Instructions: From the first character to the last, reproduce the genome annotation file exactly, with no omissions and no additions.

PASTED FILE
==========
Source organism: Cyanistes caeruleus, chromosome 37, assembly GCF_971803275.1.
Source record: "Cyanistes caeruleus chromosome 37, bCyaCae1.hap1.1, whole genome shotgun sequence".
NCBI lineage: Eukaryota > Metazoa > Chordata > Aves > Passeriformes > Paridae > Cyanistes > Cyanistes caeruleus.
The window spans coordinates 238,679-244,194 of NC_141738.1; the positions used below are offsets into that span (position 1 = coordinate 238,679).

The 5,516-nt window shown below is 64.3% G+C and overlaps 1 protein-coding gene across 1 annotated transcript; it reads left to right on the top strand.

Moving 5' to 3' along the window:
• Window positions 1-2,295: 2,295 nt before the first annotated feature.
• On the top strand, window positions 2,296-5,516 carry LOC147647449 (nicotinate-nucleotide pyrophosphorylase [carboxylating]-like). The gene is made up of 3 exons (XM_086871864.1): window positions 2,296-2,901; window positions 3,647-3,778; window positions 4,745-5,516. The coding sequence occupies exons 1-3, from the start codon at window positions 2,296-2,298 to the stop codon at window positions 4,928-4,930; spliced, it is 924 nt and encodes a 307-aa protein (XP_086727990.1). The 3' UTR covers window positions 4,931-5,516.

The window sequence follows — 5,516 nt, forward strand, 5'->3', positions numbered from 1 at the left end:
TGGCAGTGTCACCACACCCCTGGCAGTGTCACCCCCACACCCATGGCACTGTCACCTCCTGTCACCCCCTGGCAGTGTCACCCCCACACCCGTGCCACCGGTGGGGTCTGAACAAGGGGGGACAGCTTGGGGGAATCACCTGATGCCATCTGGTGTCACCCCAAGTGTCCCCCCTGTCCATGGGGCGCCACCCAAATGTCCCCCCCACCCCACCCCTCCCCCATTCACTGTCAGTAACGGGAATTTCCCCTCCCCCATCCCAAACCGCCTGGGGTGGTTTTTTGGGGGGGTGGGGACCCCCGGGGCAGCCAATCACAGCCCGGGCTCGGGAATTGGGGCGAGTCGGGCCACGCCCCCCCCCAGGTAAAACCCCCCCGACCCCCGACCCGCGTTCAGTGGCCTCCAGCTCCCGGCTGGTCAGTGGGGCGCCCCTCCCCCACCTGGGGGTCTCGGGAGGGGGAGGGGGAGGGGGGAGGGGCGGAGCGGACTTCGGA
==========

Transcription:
Source organism: Cyanistes caeruleus, chromosome 37, assembly GCF_971803275.1.
Source record: "Cyanistes caeruleus chromosome 37, bCyaCae1.hap1.1, whole genome shotgun sequence".
NCBI lineage: Eukaryota > Metazoa > Chordata > Aves > Passeriformes > Paridae > Cyanistes > Cyanistes caeruleus.
The window spans coordinates 238,679-244,194 of NC_141738.1; the positions used below are offsets into that span (position 1 = coordinate 238,679).

The 5,516-nt window shown below is 64.3% G+C and overlaps 1 protein-coding gene across 1 annotated transcript; it reads left to right on the top strand.

Moving 5' to 3' along the window:
• Window positions 1-2,295: 2,295 nt before the first annotated feature.
• On the top strand, window positions 2,296-5,516 carry LOC147647449 (nicotinate-nucleotide pyrophosphorylase [carboxylating]-like). The gene is made up of 3 exons (XM_086871864.1): window positions 2,296-2,901; window positions 3,647-3,778; window positions 4,745-5,516. The coding sequence occupies exons 1-3, from the start codon at window positions 2,296-2,298 to the stop codon at window positions 4,928-4,930; spliced, it is 924 nt and encodes a 307-aa protein (XP_086727990.1). The 3' UTR covers window positions 4,931-5,516.

The window sequence follows — 5,516 nt, forward strand, 5'->3', positions numbered from 1 at the left end:
TGGCAGTGTCACCACACCCCTGGCAGTGTCACCCCCACACCCATGGCACTGTCACCTCCTGTCACCCCCTGGCAGTGTCACCCCCACACCCGTGCCACCGGTGGGGTCTGAACAAGGGGGGACAGCTTGGGGGAATCACCTGATGCCATCTGGTGTCACCCCAAGTGTCCCCCCTGTCCATGGGGCGCCACCCAAATGTCCCCCCCACCCCACCCCTCCCCCATTCACTGTCAGTAACGGGAATTTCCCCTCCCCCATCCCAAACCGCCTGGGGTGGTTTTTTGGGGGGGTGGGGACCCCCGGGGCAGCCAATCACAGCCCGGGCTCGGGAATTGGGGCGAGTCGGGCCACGCCCCCCCCCAGGTAAAACCCCCCCGACCCCCGACCCGCGTTCAGTGGCCTCCAGCTCCCGGCTGGTCAGTGGGGCGCCCCTCCCCCACCTGGGGGTCTCGGGAGGGGGAGGGGGAGGGGGGAGGGGCGGAGCGGACTTCGGA